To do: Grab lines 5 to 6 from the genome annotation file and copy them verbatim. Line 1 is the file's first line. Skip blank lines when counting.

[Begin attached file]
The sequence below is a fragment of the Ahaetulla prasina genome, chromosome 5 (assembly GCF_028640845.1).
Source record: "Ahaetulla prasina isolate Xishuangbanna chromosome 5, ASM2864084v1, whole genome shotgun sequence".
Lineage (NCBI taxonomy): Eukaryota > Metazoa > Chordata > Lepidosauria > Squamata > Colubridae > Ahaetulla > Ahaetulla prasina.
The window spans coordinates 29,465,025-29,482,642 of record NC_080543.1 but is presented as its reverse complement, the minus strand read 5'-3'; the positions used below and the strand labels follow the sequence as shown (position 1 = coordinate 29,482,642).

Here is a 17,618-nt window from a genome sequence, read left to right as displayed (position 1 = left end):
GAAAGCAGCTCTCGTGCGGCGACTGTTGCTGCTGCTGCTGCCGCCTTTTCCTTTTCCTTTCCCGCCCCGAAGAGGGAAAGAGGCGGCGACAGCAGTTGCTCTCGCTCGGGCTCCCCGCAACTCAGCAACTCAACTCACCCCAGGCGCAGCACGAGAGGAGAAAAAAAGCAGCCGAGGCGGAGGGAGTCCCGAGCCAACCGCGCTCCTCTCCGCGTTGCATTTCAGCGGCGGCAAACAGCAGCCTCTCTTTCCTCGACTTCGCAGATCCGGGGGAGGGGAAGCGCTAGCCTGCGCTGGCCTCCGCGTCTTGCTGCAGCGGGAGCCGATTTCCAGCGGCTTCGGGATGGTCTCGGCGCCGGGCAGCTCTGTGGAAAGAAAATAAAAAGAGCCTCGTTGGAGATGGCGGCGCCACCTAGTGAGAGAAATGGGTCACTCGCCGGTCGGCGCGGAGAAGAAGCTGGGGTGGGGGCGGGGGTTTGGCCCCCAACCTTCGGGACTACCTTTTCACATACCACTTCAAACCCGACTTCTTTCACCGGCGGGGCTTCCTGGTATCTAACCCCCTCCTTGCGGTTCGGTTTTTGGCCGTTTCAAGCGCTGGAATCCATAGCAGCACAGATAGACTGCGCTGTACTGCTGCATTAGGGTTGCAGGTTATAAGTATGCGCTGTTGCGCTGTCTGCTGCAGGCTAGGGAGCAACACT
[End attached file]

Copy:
Here is a 17,618-nt window from a genome sequence, read left to right as displayed (position 1 = left end):
GAAAGCAGCTCTCGTGCGGCGACTGTTGCTGCTGCTGCTGCCGCCTTTTCCTTTTCCTTTCCCGCCCCGAAGAGGGAAAGAGGCGGCGACAGCAGTTGCTCTCGCTCGGGCTCCCCGCAACTCAGCAACTCAACTCACCCCAGGCGCAGCACGAGAGGAGAAAAAAAGCAGCCGAGGCGGAGGGAGTCCCGAGCCAACCGCGCTCCTCTCCGCGTTGCATTTCAGCGGCGGCAAACAGCAGCCTCTCTTTCCTCGACTTCGCAGATCCGGGGGAGGGGAAGCGCTAGCCTGCGCTGGCCTCCGCGTCTTGCTGCAGCGGGAGCCGATTTCCAGCGGCTTCGGGATGGTCTCGGCGCCGGGCAGCTCTGTGGAAAGAAAATAAAAAGAGCCTCGTTGGAGATGGCGGCGCCACCTAGTGAGAGAAATGGGTCACTCGCCGGTCGGCGCGGAGAAGAAGCTGGGGTGGGGGCGGGGGTTTGGCCCCCAACCTTCGGGACTACCTTTTCACATACCACTTCAAACCCGACTTCTTTCACCGGCGGGGCTTCCTGGTATCTAACCCCCTCCTTGCGGTTCGGTTTTTGGCCGTTTCAAGCGCTGGAATCCATAGCAGCACAGATAGACTGCGCTGTACTGCTGCATTAGGGTTGCAGGTTATAAGTATGCGCTGTTGCGCTGTCTGCTGCAGGCTAGGGAGCAACACT